River Ave. Blues, on the other hand, is written by fans, for fans. We don’t hide our biases; for the most part, they’re right up front. This extends beyond our team bias into our biases regarding individual players, coaches, front office executives, analytical methods, and in-game strategies. When we say something, you know where we’re coming from. Or at least that’s our hope. If you’re looking for neutral sports coverage, this is not the place for you.

The question I can’t seem to answer is, what does a neutral POV bring to the table? My best guess is that we get more accurate information if the report comes from a dispassionate observer. Otherwise, this line of thinking goes, we’re subject to a fan’s biases, and therefore won’t be getting the real story. We’ll be getting the story as spun by someone emotionally attached to the situation. As I said above, though, even a supposedly neutral bystander has his or her own biases. They’re just not as up front, as they have to feign objectivity.

As you can tell, I prefer fan coverage. Otherwise, I wouldn’t be doing this. While it’s nice to have someone gathering facts, I don’t think that necessarily has to come from an “objective” party. I think passionate fans can make the distinction between when it’s appropriate to act professionally and when it’s appropriate to express your fandom. Problem is, the old guard doesn’t believe that, so they tend not to hire the likes of Ben, Mike, and me. Yet I think we’re perfectly capable of handling ourselves in a press environment while retaining our die-hard ties to the Yankees.

I thought of all this last night while the Sabathia situation unfolded. I lamented to Mike that there was zero chance of us walking into the press room on Wednesday morning and high fiving the New York press corps. I thought that would have been cool. Woo hoo! We got our guy. Now let’s go find Cashman and see what’s next.

Before I wrap up, I just want to add that this is not a slight on the crew that covers the Yankees. I enjoy reading them, and have enjoyed their company, however brief, during the Winter Meetings. I also understand that not all of them are necessarily Yankees fans.

So I’m not saying that everyone who covers a team should be a fanatic. I do think, however, that the notion of an objective reporter is outdated. We’re all passionate fans. Don’t you enjoy reading the commentary of and engaging in conversations with other die-hards? I don’t think you’d be here if you didn’t.

While I’d love to hear everyone’s thoughts on this topic, this is also the open thread for the evening. So have at it.

Yanks tidbits: Burnett, Teixeira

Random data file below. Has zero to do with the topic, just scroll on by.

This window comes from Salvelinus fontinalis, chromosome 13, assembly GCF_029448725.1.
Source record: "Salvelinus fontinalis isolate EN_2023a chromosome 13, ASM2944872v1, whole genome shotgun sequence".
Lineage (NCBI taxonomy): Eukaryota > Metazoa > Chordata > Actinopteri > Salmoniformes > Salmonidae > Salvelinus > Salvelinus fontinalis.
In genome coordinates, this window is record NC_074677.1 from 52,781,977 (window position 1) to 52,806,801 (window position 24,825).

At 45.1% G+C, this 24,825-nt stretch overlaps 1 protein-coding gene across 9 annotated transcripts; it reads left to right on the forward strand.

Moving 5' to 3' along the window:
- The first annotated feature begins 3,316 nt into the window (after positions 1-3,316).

Just a couple of items to whet your appetite for rumors:

As always, links courtesy of MLB Trade Rumors.

Yanks close on Lowe

Many here at RAB, me included, aren’t too excited about the prospect of signing Derek Lowe to any kind of contract, never mind a four-year deal. Yet, that appears to be close. Via MLBTR, we hear that the Yanks are/were discussing a four-year deal with the free agent righty. He was on WFAN this morning, where he said the Yanks are closing in. Clearly, the Yanks are tending to bigger matters, both figuratively and literally, right now. Lowe could clearly be next, though.

At that point, Sheets makes even more sense over Burnett. Why sign three pitchers to seven, five, and four-year contracts? Seven, four, and two sounds much easier to swallow.

The RAB Radio Show – December 9, 2008 – Episode 5

So the entire podcast has just been overshadowed. As we were recording, we learned that Cash is in San Fran to meet with CC and Amber Sabathia. Tomorrow, we will make sure to re-load RAB (and other relevant sites) while we record.

This is nothing but good news. No guarantees, of course. Hopefully we hear something later tonight. I can only ask one question: Why would CC request a second meeting, then request that Cashman fly out to San Fran, knowing he’s in the middle of a fairly big event? It might not mean he’s signing, but it’s a pretty clear indicator that he didn’t reject the Yankees offer.

We talk about the Girardi press conference. It was nothing breaking, but Joe dispensed the information with ease. As I said before, he seems calm and loose with the media. Hideki Matsui as a 4th OF, though? I’m not so sure I like the sounds of that.

There’s plenty more, so click on through.

You can check out all of our Winter Meeting 2008 posts here. You can also check out our Twitter feed, where we give some shorter, less meaningful updates.

Onto the podcast. It is available in a number of formats. You can download it here by right clicking on that link and selecting Save As. If you want to play it in your browser, just left click the link. You can also subscribe to the podcast feed, which will send it to you every Thursday. You can also subscribe in iTunes. Finally, we have the embedded audio player below.


We appreciate any feedback. You can leave it in the comments or email either of us.